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BofA Ex-Chief Heading to L.A.

David Coulter will lead J.P. Morgan Chase's private-equity businesses and drum up corporate clients.

September 22, 2004|E. Scott Reckard | Times Staff Writer

Former BankAmerica Corp. Chief Executive David Coulter, ousted after his San Francisco bank's 1998 takeover by NationsBank Corp. of Charlotte, N.C., will return to California in another banking shake-up, this one at J.P. Morgan Chase & Co.

Coulter, 56, had been chairman of J.P. Morgan's $14-billion-a-year investment bank since May 2002, overseeing its asset management and private-equity operations as well. J.P. Morgan said Tuesday that he would move from New York to Los Angeles at year-end to run the private-equity, or buyout, businesses -- JPMorgan Partners, One Equity Partners and Corsair -- and drum up corporate clients.

"It's time for me to move on to the next stage," Coulter said, describing the reduced duties and move as his decision. He will work from a Century City office, 10 minutes from a home he and his wife, Susan, bought last year.

J.P. Morgan also announced Tuesday that its chief financial officer, Dina Dublon, would be replaced by a corporate-banking executive, Michael Cavanagh, at the end of the year. The bank is reshaping its executive suite after its July purchase of Bank One Corp., whose chief executive, James Dimon, is now president of J.P. Morgan and the presumed successor to its chairman and CEO, William Harrison.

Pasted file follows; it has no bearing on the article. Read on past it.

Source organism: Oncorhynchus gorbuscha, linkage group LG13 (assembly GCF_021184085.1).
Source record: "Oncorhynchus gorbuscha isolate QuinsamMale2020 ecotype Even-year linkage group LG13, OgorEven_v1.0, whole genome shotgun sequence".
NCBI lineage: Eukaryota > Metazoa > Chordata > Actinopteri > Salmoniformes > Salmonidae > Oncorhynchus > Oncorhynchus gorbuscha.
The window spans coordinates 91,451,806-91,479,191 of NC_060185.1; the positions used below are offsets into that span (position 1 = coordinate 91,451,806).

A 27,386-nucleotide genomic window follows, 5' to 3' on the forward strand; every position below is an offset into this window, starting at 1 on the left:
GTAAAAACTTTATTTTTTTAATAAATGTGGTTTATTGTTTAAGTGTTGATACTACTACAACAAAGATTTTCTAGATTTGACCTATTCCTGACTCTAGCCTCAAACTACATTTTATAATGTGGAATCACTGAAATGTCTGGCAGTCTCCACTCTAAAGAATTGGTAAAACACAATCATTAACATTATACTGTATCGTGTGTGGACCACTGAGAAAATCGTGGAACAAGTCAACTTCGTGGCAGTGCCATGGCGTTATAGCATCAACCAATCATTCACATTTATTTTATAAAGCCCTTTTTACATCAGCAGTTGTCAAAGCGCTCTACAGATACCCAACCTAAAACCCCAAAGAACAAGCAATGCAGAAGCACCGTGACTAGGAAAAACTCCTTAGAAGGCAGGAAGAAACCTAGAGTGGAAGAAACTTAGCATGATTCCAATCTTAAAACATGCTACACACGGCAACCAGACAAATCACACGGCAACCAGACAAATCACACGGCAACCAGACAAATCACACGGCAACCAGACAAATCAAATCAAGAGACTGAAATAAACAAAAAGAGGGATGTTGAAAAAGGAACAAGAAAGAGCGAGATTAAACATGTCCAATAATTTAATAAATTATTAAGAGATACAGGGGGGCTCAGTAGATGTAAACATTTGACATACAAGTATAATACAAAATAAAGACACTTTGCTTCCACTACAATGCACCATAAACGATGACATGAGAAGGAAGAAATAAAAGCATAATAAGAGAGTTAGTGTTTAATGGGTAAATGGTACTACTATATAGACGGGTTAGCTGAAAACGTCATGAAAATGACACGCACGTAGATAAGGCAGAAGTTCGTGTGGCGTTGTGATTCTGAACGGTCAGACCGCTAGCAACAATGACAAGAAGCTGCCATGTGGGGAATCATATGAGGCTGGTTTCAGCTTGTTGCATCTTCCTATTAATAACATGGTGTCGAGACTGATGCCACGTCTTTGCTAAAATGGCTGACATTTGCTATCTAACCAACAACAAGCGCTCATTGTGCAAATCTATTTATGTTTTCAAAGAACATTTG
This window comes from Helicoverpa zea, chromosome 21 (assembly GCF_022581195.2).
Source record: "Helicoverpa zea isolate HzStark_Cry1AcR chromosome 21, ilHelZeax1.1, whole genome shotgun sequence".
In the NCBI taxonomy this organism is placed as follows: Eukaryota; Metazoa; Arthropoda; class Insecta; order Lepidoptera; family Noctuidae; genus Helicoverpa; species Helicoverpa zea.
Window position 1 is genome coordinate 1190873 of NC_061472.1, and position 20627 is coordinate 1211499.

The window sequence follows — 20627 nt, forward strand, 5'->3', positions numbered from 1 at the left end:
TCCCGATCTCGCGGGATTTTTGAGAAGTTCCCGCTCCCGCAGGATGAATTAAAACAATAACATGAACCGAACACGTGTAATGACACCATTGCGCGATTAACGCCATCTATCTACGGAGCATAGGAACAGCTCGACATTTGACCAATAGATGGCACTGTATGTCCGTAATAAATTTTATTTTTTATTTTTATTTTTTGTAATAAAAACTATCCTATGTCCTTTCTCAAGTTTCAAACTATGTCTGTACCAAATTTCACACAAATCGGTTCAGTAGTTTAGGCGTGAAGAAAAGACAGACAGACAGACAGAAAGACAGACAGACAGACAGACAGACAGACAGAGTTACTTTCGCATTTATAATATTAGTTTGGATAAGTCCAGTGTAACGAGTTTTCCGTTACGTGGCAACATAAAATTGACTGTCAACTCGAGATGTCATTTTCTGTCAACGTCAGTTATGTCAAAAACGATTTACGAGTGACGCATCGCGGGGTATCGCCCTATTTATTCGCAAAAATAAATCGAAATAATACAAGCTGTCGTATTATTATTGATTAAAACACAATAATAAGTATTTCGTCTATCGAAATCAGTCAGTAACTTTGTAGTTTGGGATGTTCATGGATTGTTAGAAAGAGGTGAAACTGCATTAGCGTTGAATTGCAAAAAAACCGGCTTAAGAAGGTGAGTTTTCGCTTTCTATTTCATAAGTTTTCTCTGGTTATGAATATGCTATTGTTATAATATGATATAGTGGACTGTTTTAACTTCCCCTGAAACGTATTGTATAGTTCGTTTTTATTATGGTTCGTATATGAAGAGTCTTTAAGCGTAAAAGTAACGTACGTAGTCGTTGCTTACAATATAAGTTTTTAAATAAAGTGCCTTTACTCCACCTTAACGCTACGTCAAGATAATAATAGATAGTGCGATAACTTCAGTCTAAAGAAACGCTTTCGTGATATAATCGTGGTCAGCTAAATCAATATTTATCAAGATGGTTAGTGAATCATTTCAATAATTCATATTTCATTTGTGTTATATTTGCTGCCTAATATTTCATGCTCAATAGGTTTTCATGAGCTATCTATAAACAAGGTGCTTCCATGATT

Coulter is perhaps best known for the huge severance package he received after the BofA-NationsBank merger created the current Bank of America Corp. in Charlotte. The golden parachute, which has been valued at $50 million to $100 million and includes $5 million a year in pension payments, drew protests from shareholder advocates, causing BofA in 2002 to give shareholders veto power over large severance payments.

Coulter in 1999 joined Beacon Group, an investment firm that was acquired by Chase Manhattan Corp. a year later. He headed consumer operations at Chase, which merged with J.P. Morgan & Co. in late 2000, and held that job at J.P. Morgan Chase, the second-largest U.S. bank, before taking the high-profile role heading its investment bank.

Still, he said, "I had never considered the move to New York with Chase to be permanent."

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